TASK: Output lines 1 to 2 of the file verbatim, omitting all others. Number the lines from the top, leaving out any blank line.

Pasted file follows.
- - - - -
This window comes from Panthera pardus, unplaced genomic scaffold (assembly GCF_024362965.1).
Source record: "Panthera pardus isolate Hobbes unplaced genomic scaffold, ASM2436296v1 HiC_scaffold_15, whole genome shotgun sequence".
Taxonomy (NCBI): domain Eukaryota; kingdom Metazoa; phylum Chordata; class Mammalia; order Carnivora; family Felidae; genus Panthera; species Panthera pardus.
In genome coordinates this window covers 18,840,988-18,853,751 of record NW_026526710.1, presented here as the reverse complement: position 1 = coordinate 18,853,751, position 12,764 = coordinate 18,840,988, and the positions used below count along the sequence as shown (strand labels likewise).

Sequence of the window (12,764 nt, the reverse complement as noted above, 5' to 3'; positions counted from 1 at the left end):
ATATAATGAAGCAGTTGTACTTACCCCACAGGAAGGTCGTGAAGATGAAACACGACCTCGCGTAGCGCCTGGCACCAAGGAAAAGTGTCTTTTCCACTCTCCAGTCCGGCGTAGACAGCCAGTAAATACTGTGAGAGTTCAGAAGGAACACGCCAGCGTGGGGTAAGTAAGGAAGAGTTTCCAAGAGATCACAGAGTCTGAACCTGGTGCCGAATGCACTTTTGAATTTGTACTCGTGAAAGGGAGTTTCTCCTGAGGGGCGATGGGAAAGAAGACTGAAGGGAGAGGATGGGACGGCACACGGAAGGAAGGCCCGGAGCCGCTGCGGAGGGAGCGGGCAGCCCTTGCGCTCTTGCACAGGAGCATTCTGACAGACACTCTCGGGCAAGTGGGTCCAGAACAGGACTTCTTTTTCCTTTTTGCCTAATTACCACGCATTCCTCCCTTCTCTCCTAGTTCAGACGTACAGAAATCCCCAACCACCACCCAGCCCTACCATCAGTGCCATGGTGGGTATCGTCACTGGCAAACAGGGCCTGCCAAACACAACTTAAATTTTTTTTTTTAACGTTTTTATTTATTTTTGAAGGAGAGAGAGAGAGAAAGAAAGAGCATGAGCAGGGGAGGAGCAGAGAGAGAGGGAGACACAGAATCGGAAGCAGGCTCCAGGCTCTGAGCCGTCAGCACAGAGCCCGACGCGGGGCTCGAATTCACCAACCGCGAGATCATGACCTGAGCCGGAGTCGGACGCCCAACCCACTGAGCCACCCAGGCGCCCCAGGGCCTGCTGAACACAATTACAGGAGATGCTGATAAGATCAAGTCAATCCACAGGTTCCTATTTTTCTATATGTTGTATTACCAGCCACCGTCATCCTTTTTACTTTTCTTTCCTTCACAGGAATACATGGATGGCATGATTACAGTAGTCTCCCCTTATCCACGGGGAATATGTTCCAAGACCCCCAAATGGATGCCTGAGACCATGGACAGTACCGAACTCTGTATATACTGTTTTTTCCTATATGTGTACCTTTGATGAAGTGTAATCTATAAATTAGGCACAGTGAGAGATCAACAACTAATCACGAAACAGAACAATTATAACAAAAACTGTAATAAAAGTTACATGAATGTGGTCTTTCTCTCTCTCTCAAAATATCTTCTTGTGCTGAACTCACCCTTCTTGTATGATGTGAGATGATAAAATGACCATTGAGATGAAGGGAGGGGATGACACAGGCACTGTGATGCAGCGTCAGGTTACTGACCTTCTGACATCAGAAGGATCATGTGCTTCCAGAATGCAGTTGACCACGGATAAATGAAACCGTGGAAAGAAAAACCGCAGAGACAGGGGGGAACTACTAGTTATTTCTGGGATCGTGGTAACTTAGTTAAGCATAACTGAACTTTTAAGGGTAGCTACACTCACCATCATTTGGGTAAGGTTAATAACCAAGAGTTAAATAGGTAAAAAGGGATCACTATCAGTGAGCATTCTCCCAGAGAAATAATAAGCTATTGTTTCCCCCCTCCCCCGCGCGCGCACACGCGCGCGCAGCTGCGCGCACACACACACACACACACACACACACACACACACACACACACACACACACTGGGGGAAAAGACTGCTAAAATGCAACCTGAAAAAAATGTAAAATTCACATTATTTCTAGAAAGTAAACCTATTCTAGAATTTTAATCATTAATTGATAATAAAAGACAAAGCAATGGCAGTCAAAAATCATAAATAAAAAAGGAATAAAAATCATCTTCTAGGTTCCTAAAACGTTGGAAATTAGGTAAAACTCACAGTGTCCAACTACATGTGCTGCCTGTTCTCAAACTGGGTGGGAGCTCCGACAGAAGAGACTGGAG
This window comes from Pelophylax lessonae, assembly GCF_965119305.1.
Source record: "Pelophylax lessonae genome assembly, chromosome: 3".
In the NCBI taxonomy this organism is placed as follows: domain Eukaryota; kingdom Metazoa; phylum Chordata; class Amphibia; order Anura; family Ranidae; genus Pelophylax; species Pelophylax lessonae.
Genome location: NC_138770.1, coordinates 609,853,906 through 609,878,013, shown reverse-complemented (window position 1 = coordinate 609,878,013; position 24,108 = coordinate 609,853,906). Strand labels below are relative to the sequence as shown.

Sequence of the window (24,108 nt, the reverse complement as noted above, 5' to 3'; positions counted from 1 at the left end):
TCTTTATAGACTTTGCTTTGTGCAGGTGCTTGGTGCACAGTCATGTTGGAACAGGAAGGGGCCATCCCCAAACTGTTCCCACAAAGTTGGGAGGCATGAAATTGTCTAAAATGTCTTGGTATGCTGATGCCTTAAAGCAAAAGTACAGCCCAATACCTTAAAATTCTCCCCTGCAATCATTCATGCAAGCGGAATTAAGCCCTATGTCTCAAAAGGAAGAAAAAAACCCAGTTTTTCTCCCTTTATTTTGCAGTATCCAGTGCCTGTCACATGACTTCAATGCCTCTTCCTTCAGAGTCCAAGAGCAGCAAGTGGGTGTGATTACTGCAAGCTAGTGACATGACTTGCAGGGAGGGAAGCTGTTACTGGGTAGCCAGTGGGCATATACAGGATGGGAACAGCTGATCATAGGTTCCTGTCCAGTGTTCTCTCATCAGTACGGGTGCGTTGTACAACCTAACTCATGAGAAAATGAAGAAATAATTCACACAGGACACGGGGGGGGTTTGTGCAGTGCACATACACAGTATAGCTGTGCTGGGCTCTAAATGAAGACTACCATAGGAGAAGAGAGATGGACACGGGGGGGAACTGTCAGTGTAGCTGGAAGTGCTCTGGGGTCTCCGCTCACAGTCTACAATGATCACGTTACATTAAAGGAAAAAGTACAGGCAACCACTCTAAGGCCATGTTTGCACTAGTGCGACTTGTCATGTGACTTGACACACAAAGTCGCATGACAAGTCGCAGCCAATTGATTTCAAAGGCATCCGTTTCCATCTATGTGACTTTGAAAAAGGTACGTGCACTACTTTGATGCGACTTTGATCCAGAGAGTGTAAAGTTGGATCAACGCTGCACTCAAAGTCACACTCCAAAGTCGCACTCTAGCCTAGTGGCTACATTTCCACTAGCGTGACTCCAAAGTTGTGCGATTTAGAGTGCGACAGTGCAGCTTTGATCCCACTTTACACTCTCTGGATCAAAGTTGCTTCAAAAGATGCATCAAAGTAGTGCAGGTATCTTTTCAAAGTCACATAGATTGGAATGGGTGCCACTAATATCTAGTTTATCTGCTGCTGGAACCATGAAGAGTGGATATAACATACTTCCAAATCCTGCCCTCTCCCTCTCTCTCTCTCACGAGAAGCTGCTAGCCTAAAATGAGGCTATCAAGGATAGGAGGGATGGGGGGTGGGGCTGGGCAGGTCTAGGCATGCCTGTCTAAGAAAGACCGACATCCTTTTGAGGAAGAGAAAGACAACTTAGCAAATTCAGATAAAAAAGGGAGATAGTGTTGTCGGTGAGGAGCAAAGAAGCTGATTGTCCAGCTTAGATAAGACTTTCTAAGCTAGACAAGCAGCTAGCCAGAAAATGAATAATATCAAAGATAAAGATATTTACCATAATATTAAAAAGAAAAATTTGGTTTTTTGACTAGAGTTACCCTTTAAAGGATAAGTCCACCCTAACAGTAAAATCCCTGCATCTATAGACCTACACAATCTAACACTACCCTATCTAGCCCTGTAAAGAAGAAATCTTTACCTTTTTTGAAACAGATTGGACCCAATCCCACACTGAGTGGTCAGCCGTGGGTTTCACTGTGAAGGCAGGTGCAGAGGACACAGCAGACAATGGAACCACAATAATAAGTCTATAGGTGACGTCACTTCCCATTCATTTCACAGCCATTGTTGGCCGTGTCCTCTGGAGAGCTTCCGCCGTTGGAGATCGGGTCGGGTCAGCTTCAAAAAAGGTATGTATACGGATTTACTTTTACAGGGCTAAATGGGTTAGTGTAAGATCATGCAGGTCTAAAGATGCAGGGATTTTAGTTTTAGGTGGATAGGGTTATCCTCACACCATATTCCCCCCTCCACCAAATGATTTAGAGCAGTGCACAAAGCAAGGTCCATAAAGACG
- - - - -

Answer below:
This window comes from Panthera pardus, unplaced genomic scaffold (assembly GCF_024362965.1).
Source record: "Panthera pardus isolate Hobbes unplaced genomic scaffold, ASM2436296v1 HiC_scaffold_15, whole genome shotgun sequence".